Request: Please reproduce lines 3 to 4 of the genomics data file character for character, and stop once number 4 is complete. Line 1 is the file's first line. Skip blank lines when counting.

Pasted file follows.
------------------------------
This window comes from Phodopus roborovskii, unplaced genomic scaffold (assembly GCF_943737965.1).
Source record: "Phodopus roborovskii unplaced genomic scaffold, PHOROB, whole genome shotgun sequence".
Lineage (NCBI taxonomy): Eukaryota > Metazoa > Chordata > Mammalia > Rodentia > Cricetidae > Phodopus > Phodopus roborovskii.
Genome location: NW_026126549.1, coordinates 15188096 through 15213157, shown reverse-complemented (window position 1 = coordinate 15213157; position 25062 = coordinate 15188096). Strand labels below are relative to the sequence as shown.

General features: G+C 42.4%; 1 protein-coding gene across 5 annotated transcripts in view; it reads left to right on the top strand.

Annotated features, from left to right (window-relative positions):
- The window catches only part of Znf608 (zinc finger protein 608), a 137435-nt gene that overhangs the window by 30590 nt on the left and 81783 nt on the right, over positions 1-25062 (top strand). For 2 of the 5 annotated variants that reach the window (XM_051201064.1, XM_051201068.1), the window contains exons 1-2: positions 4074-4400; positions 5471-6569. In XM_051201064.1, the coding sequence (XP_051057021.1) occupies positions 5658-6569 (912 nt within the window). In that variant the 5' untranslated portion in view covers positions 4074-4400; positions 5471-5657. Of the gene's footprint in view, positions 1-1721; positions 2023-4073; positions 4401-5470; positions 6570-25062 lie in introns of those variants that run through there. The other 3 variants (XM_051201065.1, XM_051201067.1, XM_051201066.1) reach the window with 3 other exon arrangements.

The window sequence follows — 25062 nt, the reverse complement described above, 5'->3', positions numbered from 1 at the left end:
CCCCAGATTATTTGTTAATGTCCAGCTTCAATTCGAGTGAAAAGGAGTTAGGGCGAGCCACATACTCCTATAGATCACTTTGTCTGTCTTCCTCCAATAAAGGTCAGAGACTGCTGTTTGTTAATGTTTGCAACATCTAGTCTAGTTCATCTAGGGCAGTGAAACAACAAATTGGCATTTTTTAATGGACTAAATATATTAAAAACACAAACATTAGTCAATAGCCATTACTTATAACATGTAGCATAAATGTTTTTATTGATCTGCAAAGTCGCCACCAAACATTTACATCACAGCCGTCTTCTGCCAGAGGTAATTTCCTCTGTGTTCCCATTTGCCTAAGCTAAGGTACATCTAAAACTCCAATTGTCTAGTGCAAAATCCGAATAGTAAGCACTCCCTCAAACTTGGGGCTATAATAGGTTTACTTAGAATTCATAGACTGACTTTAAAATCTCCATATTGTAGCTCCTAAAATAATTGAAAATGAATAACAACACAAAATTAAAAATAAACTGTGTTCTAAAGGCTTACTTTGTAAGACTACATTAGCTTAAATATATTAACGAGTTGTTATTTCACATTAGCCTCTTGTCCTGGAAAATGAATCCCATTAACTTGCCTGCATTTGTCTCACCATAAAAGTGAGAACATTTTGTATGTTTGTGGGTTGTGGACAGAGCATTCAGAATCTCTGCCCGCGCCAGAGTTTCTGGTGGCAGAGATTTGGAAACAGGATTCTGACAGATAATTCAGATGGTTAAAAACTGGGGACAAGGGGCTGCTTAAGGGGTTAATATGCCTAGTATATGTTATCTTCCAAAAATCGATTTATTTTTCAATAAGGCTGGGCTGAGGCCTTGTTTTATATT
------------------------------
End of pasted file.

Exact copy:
Lineage (NCBI taxonomy): Eukaryota > Metazoa > Chordata > Mammalia > Rodentia > Cricetidae > Phodopus > Phodopus roborovskii.
Genome location: NW_026126549.1, coordinates 15188096 through 15213157, shown reverse-complemented (window position 1 = coordinate 15213157; position 25062 = coordinate 15188096). Strand labels below are relative to the sequence as shown.